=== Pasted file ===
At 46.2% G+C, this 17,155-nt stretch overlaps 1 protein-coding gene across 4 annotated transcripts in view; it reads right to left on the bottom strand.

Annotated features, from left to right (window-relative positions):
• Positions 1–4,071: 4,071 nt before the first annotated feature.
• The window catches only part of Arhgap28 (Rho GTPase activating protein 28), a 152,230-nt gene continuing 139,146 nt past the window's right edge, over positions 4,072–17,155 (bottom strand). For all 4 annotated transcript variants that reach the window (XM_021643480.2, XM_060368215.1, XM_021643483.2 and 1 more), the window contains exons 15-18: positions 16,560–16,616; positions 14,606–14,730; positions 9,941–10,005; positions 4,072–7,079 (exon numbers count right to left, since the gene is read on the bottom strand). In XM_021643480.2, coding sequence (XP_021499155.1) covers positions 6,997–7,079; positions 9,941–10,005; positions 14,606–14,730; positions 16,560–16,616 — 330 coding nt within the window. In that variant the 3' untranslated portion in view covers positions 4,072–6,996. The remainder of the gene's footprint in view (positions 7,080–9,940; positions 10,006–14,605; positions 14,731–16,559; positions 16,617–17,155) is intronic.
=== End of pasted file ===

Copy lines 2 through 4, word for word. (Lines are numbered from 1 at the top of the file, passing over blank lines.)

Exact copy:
Annotated features, from left to right (window-relative positions):
• Positions 1–4,071: 4,071 nt before the first annotated feature.
• The window catches only part of Arhgap28 (Rho GTPase activating protein 28), a 152,230-nt gene continuing 139,146 nt past the window's right edge, over positions 4,072–17,155 (bottom strand). For all 4 annotated transcript variants that reach the window (XM_021643480.2, XM_060368215.1, XM_021643483.2 and 1 more), the window contains exons 15-18: positions 16,560–16,616; positions 14,606–14,730; positions 9,941–10,005; positions 4,072–7,079 (exon numbers count right to left, since the gene is read on the bottom strand). In XM_021643480.2, coding sequence (XP_021499155.1) covers positions 6,997–7,079; positions 9,941–10,005; positions 14,606–14,730; positions 16,560–16,616 — 330 coding nt within the window. In that variant the 3' untranslated portion in view covers positions 4,072–6,996. The remainder of the gene's footprint in view (positions 7,080–9,940; positions 10,006–14,605; positions 14,731–16,559; positions 16,617–17,155) is intronic.